By Gregg Ratliff

I feel my wife Nancy was the hero in our family. I was just the parsley on the side of her dinner plate. According to estimates from the National Alliance for Caregiving, during this past year, 65.7 million Americans (or 29 % of the U.S. adult population involving 31 percent of all U.S. households) served as family caregivers for an ill or disabled relative. I was just one of many. I’m fortunate that God gave me a deep love for Nancy and a strength that went beyond my own capabilities. The person being cared for also plays a major role in the caregiver’s capabilities. Nancy’s personal qualities like her resolve, optimism, strong faith, love of life, love for family and love for people in general made my job easier.

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Perspectives: On Caregiving

By Gregg Ratliff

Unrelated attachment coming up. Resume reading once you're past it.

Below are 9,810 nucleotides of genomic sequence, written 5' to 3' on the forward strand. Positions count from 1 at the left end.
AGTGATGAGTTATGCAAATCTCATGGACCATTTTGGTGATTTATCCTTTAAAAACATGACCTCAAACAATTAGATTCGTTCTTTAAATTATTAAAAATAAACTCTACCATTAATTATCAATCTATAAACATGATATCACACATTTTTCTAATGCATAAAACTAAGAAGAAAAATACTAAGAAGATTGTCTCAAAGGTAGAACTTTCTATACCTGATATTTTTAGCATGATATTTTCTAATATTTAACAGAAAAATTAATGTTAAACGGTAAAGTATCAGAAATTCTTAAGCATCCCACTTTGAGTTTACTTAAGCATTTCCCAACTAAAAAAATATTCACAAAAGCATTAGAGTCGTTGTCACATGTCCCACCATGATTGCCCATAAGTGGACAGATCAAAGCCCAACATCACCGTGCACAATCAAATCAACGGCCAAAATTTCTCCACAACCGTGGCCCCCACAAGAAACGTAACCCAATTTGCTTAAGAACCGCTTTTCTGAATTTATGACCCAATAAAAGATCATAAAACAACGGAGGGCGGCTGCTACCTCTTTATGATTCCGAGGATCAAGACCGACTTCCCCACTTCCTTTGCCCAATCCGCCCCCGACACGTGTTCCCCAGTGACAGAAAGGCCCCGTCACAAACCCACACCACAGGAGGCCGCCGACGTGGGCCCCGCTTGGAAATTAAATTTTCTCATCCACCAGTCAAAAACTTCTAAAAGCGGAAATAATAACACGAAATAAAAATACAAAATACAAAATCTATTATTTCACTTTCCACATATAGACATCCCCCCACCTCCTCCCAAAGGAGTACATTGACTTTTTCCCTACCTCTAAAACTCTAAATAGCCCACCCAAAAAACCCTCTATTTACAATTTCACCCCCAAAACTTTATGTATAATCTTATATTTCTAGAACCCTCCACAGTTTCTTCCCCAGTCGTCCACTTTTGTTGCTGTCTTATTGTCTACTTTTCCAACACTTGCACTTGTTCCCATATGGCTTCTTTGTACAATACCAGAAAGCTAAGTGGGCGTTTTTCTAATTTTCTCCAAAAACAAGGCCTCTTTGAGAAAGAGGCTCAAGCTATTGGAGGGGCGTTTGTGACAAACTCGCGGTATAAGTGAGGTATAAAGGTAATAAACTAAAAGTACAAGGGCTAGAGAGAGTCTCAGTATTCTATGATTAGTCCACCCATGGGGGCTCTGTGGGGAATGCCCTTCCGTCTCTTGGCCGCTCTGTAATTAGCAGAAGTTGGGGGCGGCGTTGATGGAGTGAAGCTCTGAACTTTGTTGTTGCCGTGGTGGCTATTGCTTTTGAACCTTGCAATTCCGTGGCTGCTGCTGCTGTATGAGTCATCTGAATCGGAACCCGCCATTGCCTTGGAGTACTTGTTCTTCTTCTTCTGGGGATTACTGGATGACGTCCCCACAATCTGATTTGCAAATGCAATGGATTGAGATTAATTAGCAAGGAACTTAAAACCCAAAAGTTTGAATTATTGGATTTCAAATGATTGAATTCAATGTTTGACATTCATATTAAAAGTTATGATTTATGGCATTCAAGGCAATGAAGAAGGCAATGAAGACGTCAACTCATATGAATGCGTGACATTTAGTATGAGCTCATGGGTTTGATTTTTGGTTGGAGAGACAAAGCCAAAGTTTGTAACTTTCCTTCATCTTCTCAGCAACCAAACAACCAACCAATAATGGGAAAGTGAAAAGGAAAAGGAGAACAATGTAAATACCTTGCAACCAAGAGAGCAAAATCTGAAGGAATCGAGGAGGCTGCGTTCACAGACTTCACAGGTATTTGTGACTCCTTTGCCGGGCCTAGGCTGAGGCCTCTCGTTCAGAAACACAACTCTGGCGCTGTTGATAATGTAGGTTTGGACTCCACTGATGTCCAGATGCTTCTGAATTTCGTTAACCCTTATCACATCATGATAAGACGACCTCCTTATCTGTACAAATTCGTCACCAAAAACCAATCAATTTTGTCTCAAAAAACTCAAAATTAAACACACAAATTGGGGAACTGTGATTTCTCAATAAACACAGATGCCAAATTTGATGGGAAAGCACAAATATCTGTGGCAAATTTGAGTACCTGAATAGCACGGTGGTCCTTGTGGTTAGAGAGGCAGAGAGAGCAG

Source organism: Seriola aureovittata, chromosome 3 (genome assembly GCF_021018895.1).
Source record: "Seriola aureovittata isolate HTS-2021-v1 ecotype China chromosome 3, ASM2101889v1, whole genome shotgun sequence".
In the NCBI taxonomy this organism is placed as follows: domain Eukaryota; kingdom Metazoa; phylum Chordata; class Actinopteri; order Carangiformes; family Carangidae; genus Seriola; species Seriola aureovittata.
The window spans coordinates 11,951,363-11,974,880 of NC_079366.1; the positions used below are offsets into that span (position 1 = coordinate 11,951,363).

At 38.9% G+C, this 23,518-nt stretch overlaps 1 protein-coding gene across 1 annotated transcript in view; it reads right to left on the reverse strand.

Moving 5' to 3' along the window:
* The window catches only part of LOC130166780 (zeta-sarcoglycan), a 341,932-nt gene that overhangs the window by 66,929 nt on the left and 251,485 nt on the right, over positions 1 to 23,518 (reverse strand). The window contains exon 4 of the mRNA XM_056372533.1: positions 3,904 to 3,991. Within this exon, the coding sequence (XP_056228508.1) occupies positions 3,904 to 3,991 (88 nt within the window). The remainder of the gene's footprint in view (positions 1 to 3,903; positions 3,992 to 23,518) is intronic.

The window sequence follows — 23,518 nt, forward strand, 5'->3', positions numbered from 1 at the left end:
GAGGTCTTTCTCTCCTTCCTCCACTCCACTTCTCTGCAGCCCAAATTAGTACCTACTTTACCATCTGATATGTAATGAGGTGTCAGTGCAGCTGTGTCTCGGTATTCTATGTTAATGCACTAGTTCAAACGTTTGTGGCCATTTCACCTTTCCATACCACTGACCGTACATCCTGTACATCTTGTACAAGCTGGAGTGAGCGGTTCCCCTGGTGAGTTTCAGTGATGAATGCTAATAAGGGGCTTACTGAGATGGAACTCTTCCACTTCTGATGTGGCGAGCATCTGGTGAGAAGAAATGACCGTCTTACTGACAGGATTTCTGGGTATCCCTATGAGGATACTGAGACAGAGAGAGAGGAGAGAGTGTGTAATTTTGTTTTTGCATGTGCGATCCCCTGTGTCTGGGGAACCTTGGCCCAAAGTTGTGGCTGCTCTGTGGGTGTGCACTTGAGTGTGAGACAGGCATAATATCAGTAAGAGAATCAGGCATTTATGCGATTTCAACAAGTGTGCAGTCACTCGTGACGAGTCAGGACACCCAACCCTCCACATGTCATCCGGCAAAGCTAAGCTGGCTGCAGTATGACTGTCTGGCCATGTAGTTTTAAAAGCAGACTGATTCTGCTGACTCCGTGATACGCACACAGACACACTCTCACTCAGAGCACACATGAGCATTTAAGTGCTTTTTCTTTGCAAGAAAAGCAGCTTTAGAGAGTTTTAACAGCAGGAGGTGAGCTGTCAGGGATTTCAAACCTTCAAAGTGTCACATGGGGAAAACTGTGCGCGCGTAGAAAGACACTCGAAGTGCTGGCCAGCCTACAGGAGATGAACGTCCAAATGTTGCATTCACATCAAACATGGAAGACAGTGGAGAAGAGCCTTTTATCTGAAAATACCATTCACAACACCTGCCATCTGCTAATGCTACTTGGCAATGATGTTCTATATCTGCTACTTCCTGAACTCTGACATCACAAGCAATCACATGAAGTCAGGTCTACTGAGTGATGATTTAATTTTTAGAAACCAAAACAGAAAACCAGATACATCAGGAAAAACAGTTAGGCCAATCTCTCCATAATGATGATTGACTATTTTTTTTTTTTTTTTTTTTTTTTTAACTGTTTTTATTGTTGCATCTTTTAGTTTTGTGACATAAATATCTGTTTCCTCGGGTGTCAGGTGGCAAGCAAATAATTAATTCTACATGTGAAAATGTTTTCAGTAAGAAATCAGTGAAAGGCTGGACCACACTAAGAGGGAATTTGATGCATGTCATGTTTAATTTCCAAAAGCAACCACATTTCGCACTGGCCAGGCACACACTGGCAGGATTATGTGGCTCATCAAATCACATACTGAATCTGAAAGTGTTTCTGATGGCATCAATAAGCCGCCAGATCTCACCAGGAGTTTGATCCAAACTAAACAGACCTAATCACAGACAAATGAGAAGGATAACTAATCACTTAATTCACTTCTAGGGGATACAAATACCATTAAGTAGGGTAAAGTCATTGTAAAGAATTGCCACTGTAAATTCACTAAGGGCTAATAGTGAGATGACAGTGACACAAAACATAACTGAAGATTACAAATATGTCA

Shortly after Nancy’s diagnosis of “Lou Gehrig’s Disease” I read on the ALSA website that “ALS is not just the patients disease, it is a family’s disease.” My care-giving perspective has allowed me to truly understand and validate this statement. Our family’s life changed dramatically over the seven years of Nancy’s illness. It strengthened some things, like our love, our resolve, our faith and our attitude control toward things we faced in life. I personally spend less time worrying and focusing on things I had no control over (which are most things in life). This provided me more time to focus on important and often overlooked things around me. My perspective changed tremendously. Joyce Meyer once said, “Your problem is not your problem. Your problem is your attitude toward your problem.”  Marcus Aurelius said it this way, “Our life is what our thoughts make it.” So, anytime I began feeling sorry for myself I simply looked at my wife lying in the bed and said … “Gregg, you have no right to feel sorry for yourself. Be strong for her and yourself!” When I thought Nancy might be facing difficult times I would play music for her, read the Bible to her, pray for her, massage her feet and hands with lotion and remind her how much I loved and admired her.